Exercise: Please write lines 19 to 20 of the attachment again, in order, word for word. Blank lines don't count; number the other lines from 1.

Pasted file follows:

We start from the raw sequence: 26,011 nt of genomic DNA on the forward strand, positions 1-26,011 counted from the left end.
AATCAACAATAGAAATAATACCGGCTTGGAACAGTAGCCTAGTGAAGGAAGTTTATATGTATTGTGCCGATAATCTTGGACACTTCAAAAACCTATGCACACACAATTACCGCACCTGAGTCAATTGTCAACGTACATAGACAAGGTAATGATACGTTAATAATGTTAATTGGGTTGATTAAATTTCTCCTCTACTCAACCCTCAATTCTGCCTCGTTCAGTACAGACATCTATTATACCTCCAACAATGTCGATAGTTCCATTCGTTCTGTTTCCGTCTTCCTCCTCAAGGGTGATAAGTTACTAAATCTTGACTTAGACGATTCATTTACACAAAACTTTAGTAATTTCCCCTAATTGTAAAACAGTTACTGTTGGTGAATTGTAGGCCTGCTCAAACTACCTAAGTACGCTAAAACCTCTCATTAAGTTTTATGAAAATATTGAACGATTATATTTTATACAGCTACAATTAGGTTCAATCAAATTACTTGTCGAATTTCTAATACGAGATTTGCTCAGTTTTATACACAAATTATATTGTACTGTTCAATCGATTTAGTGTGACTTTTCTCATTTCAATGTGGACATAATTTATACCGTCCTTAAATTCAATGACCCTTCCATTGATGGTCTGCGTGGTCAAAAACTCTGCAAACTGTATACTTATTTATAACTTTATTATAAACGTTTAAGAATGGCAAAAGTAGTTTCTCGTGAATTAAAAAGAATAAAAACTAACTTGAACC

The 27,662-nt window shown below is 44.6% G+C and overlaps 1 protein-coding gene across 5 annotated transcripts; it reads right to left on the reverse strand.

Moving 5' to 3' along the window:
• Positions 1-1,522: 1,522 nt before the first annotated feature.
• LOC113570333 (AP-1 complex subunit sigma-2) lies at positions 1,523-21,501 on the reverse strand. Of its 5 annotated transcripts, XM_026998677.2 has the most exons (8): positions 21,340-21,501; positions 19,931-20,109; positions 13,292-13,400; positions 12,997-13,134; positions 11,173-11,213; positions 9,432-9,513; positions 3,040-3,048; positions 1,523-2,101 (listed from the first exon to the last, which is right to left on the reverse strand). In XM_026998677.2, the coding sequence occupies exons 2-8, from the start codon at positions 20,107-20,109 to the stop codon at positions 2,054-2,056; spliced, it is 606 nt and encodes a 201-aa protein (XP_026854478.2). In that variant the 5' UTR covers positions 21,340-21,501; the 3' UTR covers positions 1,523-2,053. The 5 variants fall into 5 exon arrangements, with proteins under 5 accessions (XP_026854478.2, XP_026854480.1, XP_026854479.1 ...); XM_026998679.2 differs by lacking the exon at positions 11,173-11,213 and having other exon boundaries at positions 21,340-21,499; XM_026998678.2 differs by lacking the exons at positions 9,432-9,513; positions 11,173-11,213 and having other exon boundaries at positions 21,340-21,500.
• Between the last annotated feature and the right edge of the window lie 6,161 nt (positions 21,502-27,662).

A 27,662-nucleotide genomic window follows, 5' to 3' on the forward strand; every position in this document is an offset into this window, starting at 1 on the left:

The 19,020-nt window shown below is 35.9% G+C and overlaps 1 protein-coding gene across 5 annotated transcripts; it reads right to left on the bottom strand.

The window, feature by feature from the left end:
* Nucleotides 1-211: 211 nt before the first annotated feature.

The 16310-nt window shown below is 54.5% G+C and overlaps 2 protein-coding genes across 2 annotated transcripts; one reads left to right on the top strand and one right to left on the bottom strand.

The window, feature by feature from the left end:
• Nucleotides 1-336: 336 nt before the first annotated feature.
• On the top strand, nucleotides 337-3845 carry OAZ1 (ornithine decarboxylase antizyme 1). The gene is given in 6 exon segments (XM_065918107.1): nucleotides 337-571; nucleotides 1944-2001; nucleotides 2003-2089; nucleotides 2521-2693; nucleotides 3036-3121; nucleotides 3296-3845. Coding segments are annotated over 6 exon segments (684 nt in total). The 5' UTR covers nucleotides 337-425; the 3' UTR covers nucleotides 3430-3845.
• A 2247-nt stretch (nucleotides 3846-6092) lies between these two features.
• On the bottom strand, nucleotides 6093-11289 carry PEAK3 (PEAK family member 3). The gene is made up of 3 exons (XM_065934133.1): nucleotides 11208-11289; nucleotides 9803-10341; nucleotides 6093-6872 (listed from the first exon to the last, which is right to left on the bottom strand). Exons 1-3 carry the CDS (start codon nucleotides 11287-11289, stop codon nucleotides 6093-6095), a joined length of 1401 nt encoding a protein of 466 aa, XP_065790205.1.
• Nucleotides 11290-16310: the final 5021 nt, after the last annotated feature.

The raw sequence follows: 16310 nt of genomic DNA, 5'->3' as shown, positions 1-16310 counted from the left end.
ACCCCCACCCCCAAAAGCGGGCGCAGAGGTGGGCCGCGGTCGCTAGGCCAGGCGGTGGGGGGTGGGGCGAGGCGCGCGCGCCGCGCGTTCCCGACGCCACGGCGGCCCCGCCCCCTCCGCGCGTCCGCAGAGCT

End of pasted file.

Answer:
The raw sequence follows: 16310 nt of genomic DNA, 5'->3' as shown, positions 1-16310 counted from the left end.
ACCCCCACCCCCAAAAGCGGGCGCAGAGGTGGGCCGCGGTCGCTAGGCCAGGCGGTGGGGGGTGGGGCGAGGCGCGCGCGCCGCGCGTTCCCGACGCCACGGCGGCCCCGCCCCCTCCGCGCGTCCGCAGAGCT